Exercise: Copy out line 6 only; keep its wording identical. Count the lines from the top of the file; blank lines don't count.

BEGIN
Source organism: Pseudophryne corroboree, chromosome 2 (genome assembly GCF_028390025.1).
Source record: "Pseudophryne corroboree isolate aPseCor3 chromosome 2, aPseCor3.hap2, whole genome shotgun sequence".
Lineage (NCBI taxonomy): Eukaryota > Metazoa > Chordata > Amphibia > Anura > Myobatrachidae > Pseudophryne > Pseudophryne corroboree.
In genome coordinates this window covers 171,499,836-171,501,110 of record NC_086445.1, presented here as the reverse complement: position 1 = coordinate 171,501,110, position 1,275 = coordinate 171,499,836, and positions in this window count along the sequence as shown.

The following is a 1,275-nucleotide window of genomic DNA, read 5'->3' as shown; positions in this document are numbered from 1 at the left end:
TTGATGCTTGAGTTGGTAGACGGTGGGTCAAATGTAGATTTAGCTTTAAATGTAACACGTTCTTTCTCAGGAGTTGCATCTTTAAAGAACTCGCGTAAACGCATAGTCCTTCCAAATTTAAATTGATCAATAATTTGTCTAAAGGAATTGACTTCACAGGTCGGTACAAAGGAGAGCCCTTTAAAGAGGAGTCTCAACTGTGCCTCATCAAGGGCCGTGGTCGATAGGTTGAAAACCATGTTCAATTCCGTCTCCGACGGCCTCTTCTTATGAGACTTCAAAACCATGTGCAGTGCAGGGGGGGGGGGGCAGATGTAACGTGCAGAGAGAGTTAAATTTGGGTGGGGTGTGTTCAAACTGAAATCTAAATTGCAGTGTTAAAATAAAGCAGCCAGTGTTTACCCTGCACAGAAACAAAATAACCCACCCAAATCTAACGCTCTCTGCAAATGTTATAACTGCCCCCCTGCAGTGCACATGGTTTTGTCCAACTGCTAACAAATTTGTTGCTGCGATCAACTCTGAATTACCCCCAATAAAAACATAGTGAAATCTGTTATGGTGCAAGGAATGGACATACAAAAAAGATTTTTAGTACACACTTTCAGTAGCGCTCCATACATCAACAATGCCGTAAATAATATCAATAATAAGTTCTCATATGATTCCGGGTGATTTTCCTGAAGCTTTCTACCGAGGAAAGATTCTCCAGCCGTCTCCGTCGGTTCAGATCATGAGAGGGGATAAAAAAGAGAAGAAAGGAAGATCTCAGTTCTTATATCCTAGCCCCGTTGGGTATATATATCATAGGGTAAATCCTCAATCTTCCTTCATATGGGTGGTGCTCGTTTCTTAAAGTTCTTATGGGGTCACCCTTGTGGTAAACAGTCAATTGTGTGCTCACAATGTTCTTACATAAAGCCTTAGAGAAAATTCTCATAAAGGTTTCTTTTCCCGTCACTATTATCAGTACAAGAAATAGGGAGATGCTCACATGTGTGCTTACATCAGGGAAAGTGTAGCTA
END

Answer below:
TTGATGCTTGAGTTGGTAGACGGTGGGTCAAATGTAGATTTAGCTTTAAATGTAACACGTTCTTTCTCAGGAGTTGCATCTTTAAAGAACTCGCGTAAACGCATAGTCCTTCCAAATTTAAATTGATCAATAATTTGTCTAAAGGAATTGACTTCACAGGTCGGTACAAAGGAGAGCCCTTTAAAGAGGAGTCTCAACTGTGCCTCATCAAGGGCCGTGGTCGATAGGTTGAAAACCATGTTCAATTCCGTCTCCGACGGCCTCTTCTTATGAGACTTCAAAACCATGTGCAGTGCAGGGGGGGGGGGGCAGATGTAACGTGCAGAGAGAGTTAAATTTGGGTGGGGTGTGTTCAAACTGAAATCTAAATTGCAGTGTTAAAATAAAGCAGCCAGTGTTTACCCTGCACAGAAACAAAATAACCCACCCAAATCTAACGCTCTCTGCAAATGTTATAACTGCCCCCCTGCAGTGCACATGGTTTTGTCCAACTGCTAACAAATTTGTTGCTGCGATCAACTCTGAATTACCCCCAATAAAAACATAGTGAAATCTGTTATGGTGCAAGGAATGGACATACAAAAAAGATTTTTAGTACACACTTTCAGTAGCGCTCCATACATCAACAATGCCGTAAATAATATCAATAATAAGTTCTCATATGATTCCGGGTGATTTTCCTGAAGCTTTCTACCGAGGAAAGATTCTCCAGCCGTCTCCGTCGGTTCAGATCATGAGAGGGGATAAAAAAGAGAAGAAAGGAAGATCTCAGTTCTTATATCCTAGCCCCGTTGGGTATATATATCATAGGGTAAATCCTCAATCTTCCTTCATATGGGTGGTGCTCGTTTCTTAAAGTTCTTATGGGGTCACCCTTGTGGTAAACAGTCAATTGTGTGCTCACAATGTTCTTACATAAAGCCTTAGAGAAAATTCTCATAAAGGTTTCTTTTCCCGTCACTATTATCAGTACAAGAAATAGGGAGATGCTCACATGTGTGCTTACATCAGGGAAAGTGTAGCTA